What Are the Principles of Legalism

This passage explains the general principles of Shen Buhai`s „techniques” but does not describe how they worked. „Techniques” and „rules” are described in legalistic texts as the best way to maintain control of the ruler: the enlightened ruler relies on them, while the reckless ruler throws them away and is then misled by the misleading words of his ministers and the inducements of persuaders (shui 說). But amid the emphasis on the power of techniques, rules, laws and regulations, we can discover the sober realization that even these are not always enough and that a perfect administrative system simply cannot emerge. Thus, in one of the last chapters of the book Lord Shang, it is said: People have likes and dislikes; Therefore, the people can be governed. The leader must examine likes and dislikes. Likes and dislikes are the basis of rewards and punishments. The disposition of the people is to love ranks and references and not to love punishments and punishments. The ruler uses both to guide the will of the people and determine what they want. (Shang jun shu 9:65; Book of Lord Shang 9.3) Guided by legalistic thought, the first Qin Qin emperor Shi Huang conquered and united the belligerent states of China into thirty-six administrative provinces under what is commonly regarded as the first Chinese empire, the Qin Dynasty. Qin`s document „On the Road to Becoming a Official” proclaims the ideal official as a reactive channel that conveys the facts of his place to the court and his orders without interrupting his own will or ideas.

He ordered the officer to obey his superiors, limit his wishes, and build roads to facilitate the transmission of instructions from the center without modification. He praises loyalty, lack of bias, reverence and evaluation of facts. [81] The founder of the legalistic school was Hsün Tzu or Hsün-tzu. The most important principle in his thinking was that humans are inherently evil and prone to criminal and selfish behavior. So if people are allowed to engage with their natural inclinations, the result will be conflict and social disorder. As a solution to this problem, the ancient wise kings invented morality. Since morality does not exist in nature, the only way to behave morally is through habituation and severe punishment (Lau 120). Like the Italian political philosopher Machiavelli, Hsün Tzu clearly distinguishes between what belongs to heaven and what belongs to man.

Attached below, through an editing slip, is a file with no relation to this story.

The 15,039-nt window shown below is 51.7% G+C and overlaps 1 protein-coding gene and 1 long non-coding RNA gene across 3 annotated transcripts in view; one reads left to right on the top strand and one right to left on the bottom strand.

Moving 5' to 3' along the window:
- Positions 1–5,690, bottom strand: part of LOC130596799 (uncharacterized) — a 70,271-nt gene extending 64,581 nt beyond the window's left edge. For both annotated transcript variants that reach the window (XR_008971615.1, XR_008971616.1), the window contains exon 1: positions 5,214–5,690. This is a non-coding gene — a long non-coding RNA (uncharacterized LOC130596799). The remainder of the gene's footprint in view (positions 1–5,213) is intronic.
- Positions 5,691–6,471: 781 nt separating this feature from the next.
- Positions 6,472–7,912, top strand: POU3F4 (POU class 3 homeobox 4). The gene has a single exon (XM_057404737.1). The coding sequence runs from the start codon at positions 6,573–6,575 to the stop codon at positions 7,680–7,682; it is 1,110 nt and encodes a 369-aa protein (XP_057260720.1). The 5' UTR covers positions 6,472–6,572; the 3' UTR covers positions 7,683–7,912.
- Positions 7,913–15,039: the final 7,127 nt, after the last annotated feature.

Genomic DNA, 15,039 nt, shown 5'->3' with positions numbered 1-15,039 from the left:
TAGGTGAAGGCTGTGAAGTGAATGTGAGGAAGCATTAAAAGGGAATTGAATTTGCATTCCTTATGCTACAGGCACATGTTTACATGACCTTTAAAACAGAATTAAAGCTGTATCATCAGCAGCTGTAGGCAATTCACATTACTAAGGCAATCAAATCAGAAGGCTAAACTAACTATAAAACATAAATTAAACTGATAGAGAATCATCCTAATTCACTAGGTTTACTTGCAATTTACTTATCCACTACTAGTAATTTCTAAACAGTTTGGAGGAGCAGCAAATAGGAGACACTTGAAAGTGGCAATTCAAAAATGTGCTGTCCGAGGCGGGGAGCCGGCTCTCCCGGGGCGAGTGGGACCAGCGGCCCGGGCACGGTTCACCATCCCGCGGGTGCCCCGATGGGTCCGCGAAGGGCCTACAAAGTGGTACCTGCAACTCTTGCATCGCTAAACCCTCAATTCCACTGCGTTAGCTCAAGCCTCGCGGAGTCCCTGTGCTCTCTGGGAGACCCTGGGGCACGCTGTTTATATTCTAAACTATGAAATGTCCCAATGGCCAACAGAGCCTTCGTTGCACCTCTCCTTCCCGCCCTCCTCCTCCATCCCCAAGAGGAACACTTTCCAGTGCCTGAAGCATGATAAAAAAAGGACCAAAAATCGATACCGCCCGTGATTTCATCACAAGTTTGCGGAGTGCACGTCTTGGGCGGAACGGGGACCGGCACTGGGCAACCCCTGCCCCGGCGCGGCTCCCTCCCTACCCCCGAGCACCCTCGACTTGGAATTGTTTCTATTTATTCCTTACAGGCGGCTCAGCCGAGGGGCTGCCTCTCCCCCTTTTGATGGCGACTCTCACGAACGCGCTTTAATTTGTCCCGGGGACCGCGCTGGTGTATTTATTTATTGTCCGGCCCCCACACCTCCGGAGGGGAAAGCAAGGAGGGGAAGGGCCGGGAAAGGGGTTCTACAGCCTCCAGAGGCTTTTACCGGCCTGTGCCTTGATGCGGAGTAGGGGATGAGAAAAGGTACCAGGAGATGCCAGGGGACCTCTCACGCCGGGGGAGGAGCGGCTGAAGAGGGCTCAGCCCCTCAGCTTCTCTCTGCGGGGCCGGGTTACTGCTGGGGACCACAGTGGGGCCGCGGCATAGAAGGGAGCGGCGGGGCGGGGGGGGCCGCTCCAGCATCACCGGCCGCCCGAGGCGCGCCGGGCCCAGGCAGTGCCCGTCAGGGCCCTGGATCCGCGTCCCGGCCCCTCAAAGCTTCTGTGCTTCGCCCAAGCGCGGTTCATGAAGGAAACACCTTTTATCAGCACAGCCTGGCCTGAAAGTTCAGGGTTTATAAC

Later legalistic thought influenced Chinese political theorists such as Tung Chung-shu, who believed in a rigid mathematical relationship in social arrangements. He must be anything but an arbitrary despot, if by despot one understands a tyrant who follows all his impulses, whims, and passions. Once the systems that hold the entire structure are in place, it should not interfere with their operation. It can use the whole system as a means to achieve its national and international ambitions, but it must not interfere with its impersonal functioning. He must always be able to maintain an iron wall between his private life and his public role. Concubines, friends, flatterers and charismatic saints must have no influence on the course of politics, and he must never relax his distrust of the motives of those around him. [260] [261] Guan Zhong and later Mozi (470-391 BC). A.D.) recommended objective, reliable, easily enforceable standards,[94][14]:348–349 [95] publicly available standards or models that resist what sinologist Chad Hansen calls „the cultivated intuition of societies of self-admiration,” experts in singing ancient texts. [14]: 348–349 [77] For Guan Zhong, Fa could complement any traditional scheme, and he uses Fa alongside the Confucian Li (the unique principles or norms of things that determine and distinguish them) that he always cherished. Some aspects of the legalistic agenda – a powerful state crushing society, rigid control over the population and administrative apparatus, harsh laws, etc.